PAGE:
7)    WAY BACK (but not quite Mesozoic) when I was a child, I used
to prop
        my toy _T. rex_ leaning over the back of _Triceratops_, too.
However, I
        just thought that it would look better that way - who knew that they
would
        change the stance to match my preferred pose?

            (As an aside to point 4 above:  R. MacNeil Alexander, in his
great
        (short) book about dinosaur and other extinct animal mechanics, used
plastic
        models [from the British Museum, I believe] to determine the correct
center
        of gravity, the specific gravity, and the displacement of each
animal.  To
        .be sure about the center of gravity, he drilled out an area
equivalent to
        location and size of the lungs.  He used different models to measure
the
        displacement.  Greg Paul told us (DML) that he [GSP, that is] would
take the
        best reconstructed model, modify it as he thought it should be, then
grind
        up the plastic to determine displacement, and thereby, how much the
animal
        weighed).

            Allan Edels


        -----Original Message-----
        From: Dann Pigdon <dannj@alphalink.com.au>
        To: dinosaur@usc.edu <dinosaur@usc.edu>
        Date: Saturday, September 19, 1998 7:50 PM
        Subject: Re: Tyrannosaur stance Question


        >Stewart, Dwight wrote:
        >>
        >> I have a question that I have been attempting to get a clear
answer on
        for
        >> some time.
        >>    So, here's my question: what features have led to the
conclusion that
        >> Tyrannosaurus rex walked, ran, and (perhaps) primarily stood with
its
        body
        >> almost horizontal?  Do you agree with this paradigm?  And, if
        Tyrannosaurus
        >> rex did move & stand in this posture, COULD he (or she) have
stood more
        >> erect.
        >> I understand (I think :-)) that the paradigm that birds tend to
hold
        their
        >> bodies at that angle (some birds, anyway) could open the question
up, but
        >> the physics of the very horizontal stance look awkward to my
eyes.  By
        that,
        >> I mean that if one takes the hip structure as the fulcrum, then
the front
        >> end of the Tyrannosaurus rex appears to be over-balanced with
respect to
        the
        >> tail.
        >> I know the T. rex head had many air pockets and that the small
arms would
        >> also tend to damper this effect.  Nevertheless, the tail doesn't
seem
        quite
        >> long or robust enough to balance out the structures anterior of
the hips.
        >> Am I missing something here?
        >
        >Okay, I'll try to say something remotely scientific here (gasps of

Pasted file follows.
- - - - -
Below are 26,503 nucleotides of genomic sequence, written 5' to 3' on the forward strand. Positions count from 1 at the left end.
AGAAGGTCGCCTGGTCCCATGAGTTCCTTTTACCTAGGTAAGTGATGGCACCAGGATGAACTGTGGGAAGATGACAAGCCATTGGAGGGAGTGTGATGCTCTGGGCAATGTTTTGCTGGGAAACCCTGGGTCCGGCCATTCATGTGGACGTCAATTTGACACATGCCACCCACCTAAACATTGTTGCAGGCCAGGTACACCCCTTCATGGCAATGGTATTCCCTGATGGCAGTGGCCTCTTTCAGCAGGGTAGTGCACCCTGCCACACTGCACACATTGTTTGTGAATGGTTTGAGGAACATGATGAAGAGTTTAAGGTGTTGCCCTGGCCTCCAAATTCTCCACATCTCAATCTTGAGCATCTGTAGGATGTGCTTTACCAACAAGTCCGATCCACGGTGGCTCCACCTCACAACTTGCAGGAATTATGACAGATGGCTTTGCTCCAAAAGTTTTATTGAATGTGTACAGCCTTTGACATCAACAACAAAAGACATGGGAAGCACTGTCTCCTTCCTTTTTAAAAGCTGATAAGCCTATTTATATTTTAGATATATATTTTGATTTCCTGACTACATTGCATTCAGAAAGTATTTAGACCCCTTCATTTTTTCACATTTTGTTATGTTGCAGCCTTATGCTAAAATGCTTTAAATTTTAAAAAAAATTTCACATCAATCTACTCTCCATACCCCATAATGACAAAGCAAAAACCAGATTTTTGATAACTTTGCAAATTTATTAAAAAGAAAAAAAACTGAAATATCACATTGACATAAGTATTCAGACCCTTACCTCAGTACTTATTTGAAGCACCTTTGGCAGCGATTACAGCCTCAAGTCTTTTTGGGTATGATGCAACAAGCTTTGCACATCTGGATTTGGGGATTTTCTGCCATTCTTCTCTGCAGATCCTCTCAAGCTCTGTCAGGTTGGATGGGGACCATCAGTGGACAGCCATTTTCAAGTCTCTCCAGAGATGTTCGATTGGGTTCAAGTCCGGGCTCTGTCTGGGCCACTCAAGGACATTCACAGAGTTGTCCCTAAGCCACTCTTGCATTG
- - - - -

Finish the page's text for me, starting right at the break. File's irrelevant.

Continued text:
>horror). The tail would have been solid bone, muscle, sinew, etc,
        >whereas the body had lungs and connected air sacks, and various
        >weight saving features. A model tends to be solid all the way
through
        >(or hollow all the way through, depending on the size I expect).
        >That said, I too tend to reconstuct a standing Tyrannosaur with a
        >VERY SLIGHT upward tilt of the body towards the front. Not as
extreme
        >as in birds (which lack counter balancing tails), nor as extreme
        >as the near-bipedal tail-dragging reconstructions that once
abounded.
        >However when moving, at a brisk walk or at a run (if that was
        >possible - no that isn't a topic for a new thread, just let it go),
        >I suspect the body would have levelled out (even blackbirds do
        >this when they run across a lawn).
        >
        >> What made me ponder this is that I collect
        >> 1/40th scale museum quality dinosaur models and the Bataat model
was
        touted
        >> to me as the most accurate representation of what the T. rex
looked and
        >> stood like.  SO, I bought one and it has this rather nasty habit
of doing
        a
        >> nose dive when it stands alone.  I asked my friend at the
Dinosaur World
        >> Store about this and he stated; "Gee, they ALL do that."  :-)  My
        solution
        >> was to pose my Tyrannosaurus lurking over (propped up) on the
back of my
        >> Triceratops.
        >>
        >> Dwight
        >
        >Have you ever tried to balance a Barbie doll on its feet (or any
        >doll for that matter)? Yet we know that humans can stand in a
bipedal
        >fashion. A dead, static model does not have the complex
        >inner ear arrangement of a living creature (surprise surprise). I
        >wonder how much luck you would have trying to get a model of a
        >sleeping flamingo to stand upright on one foot?
        >
        >--
        >____________________________________________________
        > Dann Pigdon
        > GIS Archaeologist
        > Melbourne, Australia
        >
        > Australian Dinosaurs:
        > http://www.geocities.com/capecanaveral/4459/
        > http://www.alphalink.com.au/~dannj
        >____________________________________________________
        >